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A Loss to the NFL, A Loss to the World

Professional athletes are stuck in the eye of the public 24/7. How they handle it, well, that’s up to them. Many kids look up to these athletes as role models because they’re making a living doing what they love and have a passion for. Some of these supposed “role models” take their personal situation for granted and don’t spread the wealth to the community.

Guys getting locked up, shooting off their mouths about other players in the league, complaining about coaches – this isn’t what I’d want my kids to be following. The game is about passion, hardwork, intelligence, and toughness. The perfect model of those attributes: Steve McNair.

McNair’s love for football, especially the quarterback position, extended beyond all. Right out of high school, Steve was drafted by the Seattle Mariners baseball organization, but wanted to pursue his passion of football instead. He was recruited by many large programs, the likes of Nebraska and The Ohio State University, whom all wanted him to play defensive back.

Instead, he decided to go to Alcorn State where he was offered to play the quarterback position. After setting many records at his Division I-AA school, McNair was drafted third by the Houston Oilers in the 1995 draft making him the highest drafted black quarterback in NFL history at that time.

Through thirteen seasons of hardwork for the Oilers, Titans, and Ravens, McNair established himself as a household name in the NFL. There aren’t many other players, let alone quarterbacks, who could take the type of punishment he did on a regular basis and just keep getting after it. Not only was he a model quarterback, but he was also a model person to the world.

Through acts such as starting The Steve McNair Foundation, donating to the Boys & Girls Club, and his help with Hurricane Katrina relief, he always tried to find a way to bring positive light to our youth and give back everything he had earned.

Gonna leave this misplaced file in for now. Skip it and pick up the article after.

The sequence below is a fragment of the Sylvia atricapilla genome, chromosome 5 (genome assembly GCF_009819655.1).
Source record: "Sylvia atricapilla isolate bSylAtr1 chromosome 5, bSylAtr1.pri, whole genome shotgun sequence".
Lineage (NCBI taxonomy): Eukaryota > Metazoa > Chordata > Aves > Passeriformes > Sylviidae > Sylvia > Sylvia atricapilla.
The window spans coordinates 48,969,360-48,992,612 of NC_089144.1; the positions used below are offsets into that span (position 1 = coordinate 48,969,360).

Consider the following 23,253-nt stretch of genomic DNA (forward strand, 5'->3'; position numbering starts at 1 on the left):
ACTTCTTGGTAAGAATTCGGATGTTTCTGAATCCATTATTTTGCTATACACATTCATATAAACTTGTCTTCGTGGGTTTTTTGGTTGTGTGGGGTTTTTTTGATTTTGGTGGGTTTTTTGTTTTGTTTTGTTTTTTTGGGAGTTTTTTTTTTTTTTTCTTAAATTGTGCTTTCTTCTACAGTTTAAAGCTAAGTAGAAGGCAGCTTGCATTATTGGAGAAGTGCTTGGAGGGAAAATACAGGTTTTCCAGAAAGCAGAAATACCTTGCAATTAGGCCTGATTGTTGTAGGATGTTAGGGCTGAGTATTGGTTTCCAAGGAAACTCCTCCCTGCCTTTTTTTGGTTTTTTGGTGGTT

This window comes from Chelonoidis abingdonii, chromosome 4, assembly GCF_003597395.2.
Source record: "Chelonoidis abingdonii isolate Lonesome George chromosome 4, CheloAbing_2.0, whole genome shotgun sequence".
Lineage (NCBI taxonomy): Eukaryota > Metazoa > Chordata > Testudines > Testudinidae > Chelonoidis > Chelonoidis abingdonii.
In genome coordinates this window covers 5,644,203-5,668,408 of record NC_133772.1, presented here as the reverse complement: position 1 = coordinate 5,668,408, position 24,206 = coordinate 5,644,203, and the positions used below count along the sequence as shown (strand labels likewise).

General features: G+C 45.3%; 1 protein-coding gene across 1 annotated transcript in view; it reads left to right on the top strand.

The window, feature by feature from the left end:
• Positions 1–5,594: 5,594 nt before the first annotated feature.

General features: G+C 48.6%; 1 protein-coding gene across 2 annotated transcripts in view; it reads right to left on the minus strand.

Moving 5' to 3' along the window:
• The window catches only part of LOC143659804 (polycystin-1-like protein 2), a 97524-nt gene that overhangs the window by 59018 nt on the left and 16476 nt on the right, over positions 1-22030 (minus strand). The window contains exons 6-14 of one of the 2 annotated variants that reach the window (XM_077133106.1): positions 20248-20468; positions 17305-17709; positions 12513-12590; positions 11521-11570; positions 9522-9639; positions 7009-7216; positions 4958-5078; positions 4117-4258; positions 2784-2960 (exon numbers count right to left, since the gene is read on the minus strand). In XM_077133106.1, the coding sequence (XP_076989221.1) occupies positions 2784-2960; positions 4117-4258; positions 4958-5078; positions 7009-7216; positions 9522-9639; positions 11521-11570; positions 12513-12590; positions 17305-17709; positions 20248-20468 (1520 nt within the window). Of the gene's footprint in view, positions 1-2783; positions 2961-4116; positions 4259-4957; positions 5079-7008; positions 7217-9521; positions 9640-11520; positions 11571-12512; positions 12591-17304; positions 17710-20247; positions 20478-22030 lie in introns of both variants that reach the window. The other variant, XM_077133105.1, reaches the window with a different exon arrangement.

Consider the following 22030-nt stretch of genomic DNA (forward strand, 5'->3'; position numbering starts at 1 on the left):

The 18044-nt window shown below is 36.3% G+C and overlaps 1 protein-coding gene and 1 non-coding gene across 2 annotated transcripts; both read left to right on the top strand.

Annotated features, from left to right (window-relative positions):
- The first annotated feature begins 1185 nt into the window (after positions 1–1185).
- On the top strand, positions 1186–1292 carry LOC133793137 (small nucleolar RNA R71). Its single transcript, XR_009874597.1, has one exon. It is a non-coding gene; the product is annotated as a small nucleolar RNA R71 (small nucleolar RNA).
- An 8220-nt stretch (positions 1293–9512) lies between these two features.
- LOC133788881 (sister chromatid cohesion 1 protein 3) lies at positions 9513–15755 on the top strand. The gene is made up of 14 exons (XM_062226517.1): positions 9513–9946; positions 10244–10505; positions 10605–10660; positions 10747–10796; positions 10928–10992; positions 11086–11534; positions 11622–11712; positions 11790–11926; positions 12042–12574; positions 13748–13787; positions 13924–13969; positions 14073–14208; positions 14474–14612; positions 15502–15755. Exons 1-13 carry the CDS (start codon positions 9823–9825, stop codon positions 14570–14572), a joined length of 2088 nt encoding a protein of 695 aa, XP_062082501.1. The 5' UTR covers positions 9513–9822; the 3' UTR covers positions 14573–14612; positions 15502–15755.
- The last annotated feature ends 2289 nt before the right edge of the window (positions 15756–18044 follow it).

Over the past few years, the NFL has been in the public’s eye through many negative events. From misdemeanor crimes, felony crimes, players ridiculing each other through the media. All of this has made it hard for anybody to focus on the positive ways the league and players try to reach out to the public. Hopefully the league can start advertising more of the positive before it’s too late for anybody to recognize. Recently the NFL lost a great player and the world lost even a greater man, RIP Steve “Air” McNair.

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8 Responses to “A Loss to the NFL, A Loss to the World”

  1. Clayton says:

    Steve’s endless community involvement in Tennessee and Baltimore through charity golf tournaments, youth camps and other efforts, combined with his Foundation, prove that he realized his true measure of a pro athlete after his playing days would be wider than his work on the gridiron. Kudos for that.

  2. DPrall says:

    I agree. He was one of the select pro athletes who handled his situation the way it should be handled. A true role model to kids and hopefully to other players in the league in how he gave to the community

  3. Logan says:

    Another reason why they should let all pros get consealed carry permitts so they can protect themselves………..not do what Romeo did and have them all bring in their guns after Plaxico shot himself. Give them the proper class on it and get them carry permits….they are targets for their fame and money

  4. Terry O. says:

    “Recently the NFL lost a great player and the world lost even a greater man”

    I must take exception to this remark. It is wrong on both counts:
    1) McNair was a very Good QB, not “Great”. I doubt if he gets to the HOF which is the mark of Greatness. (Yes I know he is 3rd in combined yards).